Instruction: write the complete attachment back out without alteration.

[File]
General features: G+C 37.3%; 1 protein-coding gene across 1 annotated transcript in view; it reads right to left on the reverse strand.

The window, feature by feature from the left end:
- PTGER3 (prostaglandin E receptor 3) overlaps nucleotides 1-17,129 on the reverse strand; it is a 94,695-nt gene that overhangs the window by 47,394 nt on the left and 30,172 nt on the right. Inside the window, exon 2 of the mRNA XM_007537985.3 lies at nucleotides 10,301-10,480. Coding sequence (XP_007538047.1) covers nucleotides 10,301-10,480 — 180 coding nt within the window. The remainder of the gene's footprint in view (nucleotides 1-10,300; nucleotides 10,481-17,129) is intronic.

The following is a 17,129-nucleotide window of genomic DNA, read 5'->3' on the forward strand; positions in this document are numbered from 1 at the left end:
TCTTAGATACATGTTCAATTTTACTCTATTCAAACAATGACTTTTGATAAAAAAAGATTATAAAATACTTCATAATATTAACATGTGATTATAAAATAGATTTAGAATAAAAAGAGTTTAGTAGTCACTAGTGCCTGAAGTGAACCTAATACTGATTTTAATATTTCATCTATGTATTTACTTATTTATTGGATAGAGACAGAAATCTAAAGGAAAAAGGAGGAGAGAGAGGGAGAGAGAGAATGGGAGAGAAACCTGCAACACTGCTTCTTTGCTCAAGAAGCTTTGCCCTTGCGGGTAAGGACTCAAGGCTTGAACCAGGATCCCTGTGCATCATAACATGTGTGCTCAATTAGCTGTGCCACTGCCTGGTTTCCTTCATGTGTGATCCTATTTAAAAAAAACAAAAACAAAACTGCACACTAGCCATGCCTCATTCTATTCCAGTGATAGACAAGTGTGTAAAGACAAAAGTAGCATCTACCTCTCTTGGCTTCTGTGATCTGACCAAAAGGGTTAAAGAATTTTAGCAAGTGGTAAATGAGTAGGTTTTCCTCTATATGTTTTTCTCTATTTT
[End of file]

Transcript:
General features: G+C 37.3%; 1 protein-coding gene across 1 annotated transcript in view; it reads right to left on the reverse strand.

The window, feature by feature from the left end:
- PTGER3 (prostaglandin E receptor 3) overlaps nucleotides 1-17,129 on the reverse strand; it is a 94,695-nt gene that overhangs the window by 47,394 nt on the left and 30,172 nt on the right. Inside the window, exon 2 of the mRNA XM_007537985.3 lies at nucleotides 10,301-10,480. Coding sequence (XP_007538047.1) covers nucleotides 10,301-10,480 — 180 coding nt within the window. The remainder of the gene's footprint in view (nucleotides 1-10,300; nucleotides 10,481-17,129) is intronic.

The following is a 17,129-nucleotide window of genomic DNA, read 5'->3' on the forward strand; positions in this document are numbered from 1 at the left end:
TCTTAGATACATGTTCAATTTTACTCTATTCAAACAATGACTTTTGATAAAAAAAGATTATAAAATACTTCATAATATTAACATGTGATTATAAAATAGATTTAGAATAAAAAGAGTTTAGTAGTCACTAGTGCCTGAAGTGAACCTAATACTGATTTTAATATTTCATCTATGTATTTACTTATTTATTGGATAGAGACAGAAATCTAAAGGAAAAAGGAGGAGAGAGAGGGAGAGAGAGAATGGGAGAGAAACCTGCAACACTGCTTCTTTGCTCAAGAAGCTTTGCCCTTGCGGGTAAGGACTCAAGGCTTGAACCAGGATCCCTGTGCATCATAACATGTGTGCTCAATTAGCTGTGCCACTGCCTGGTTTCCTTCATGTGTGATCCTATTTAAAAAAAACAAAAACAAAACTGCACACTAGCCATGCCTCATTCTATTCCAGTGATAGACAAGTGTGTAAAGACAAAAGTAGCATCTACCTCTCTTGGCTTCTGTGATCTGACCAAAAGGGTTAAAGAATTTTAGCAAGTGGTAAATGAGTAGGTTTTCCTCTATATGTTTTTCTCTATTTT